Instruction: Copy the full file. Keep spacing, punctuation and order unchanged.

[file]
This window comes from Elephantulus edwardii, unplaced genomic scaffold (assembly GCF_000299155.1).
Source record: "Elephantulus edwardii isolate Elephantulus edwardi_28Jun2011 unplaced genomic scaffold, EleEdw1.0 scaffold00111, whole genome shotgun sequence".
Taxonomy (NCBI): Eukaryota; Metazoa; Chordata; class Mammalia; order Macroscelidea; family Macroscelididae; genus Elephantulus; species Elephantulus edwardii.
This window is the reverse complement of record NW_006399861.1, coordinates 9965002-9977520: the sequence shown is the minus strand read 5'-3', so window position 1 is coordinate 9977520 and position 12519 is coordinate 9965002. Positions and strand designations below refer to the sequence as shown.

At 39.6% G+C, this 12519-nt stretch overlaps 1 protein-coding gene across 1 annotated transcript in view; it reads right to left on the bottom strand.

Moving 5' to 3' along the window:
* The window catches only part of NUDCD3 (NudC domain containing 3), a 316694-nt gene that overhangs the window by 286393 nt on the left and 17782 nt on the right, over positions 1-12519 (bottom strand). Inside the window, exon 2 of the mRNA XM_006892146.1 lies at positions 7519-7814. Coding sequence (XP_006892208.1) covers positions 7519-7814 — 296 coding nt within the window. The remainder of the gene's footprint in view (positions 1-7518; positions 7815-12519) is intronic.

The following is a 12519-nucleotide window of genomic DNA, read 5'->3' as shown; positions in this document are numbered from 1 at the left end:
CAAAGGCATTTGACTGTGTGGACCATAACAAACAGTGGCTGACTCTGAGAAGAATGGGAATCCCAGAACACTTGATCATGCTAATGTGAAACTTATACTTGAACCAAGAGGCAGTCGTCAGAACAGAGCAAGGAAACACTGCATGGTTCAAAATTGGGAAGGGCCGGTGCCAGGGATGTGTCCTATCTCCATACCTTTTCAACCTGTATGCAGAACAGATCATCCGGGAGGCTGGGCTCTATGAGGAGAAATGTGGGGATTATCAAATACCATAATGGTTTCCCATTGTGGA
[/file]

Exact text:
This window comes from Elephantulus edwardii, unplaced genomic scaffold (assembly GCF_000299155.1).
Source record: "Elephantulus edwardii isolate Elephantulus edwardi_28Jun2011 unplaced genomic scaffold, EleEdw1.0 scaffold00111, whole genome shotgun sequence".
Taxonomy (NCBI): Eukaryota; Metazoa; Chordata; class Mammalia; order Macroscelidea; family Macroscelididae; genus Elephantulus; species Elephantulus edwardii.
This window is the reverse complement of record NW_006399861.1, coordinates 9965002-9977520: the sequence shown is the minus strand read 5'-3', so window position 1 is coordinate 9977520 and position 12519 is coordinate 9965002. Positions and strand designations below refer to the sequence as shown.

At 39.6% G+C, this 12519-nt stretch overlaps 1 protein-coding gene across 1 annotated transcript in view; it reads right to left on the bottom strand.

Moving 5' to 3' along the window:
* The window catches only part of NUDCD3 (NudC domain containing 3), a 316694-nt gene that overhangs the window by 286393 nt on the left and 17782 nt on the right, over positions 1-12519 (bottom strand). Inside the window, exon 2 of the mRNA XM_006892146.1 lies at positions 7519-7814. Coding sequence (XP_006892208.1) covers positions 7519-7814 — 296 coding nt within the window. The remainder of the gene's footprint in view (positions 1-7518; positions 7815-12519) is intronic.

The following is a 12519-nucleotide window of genomic DNA, read 5'->3' as shown; positions in this document are numbered from 1 at the left end:
CAAAGGCATTTGACTGTGTGGACCATAACAAACAGTGGCTGACTCTGAGAAGAATGGGAATCCCAGAACACTTGATCATGCTAATGTGAAACTTATACTTGAACCAAGAGGCAGTCGTCAGAACAGAGCAAGGAAACACTGCATGGTTCAAAATTGGGAAGGGCCGGTGCCAGGGATGTGTCCTATCTCCATACCTTTTCAACCTGTATGCAGAACAGATCATCCGGGAGGCTGGGCTCTATGAGGAGAAATGTGGGGATTATCAAATACCATAATGGTTTCCCATTGTGGA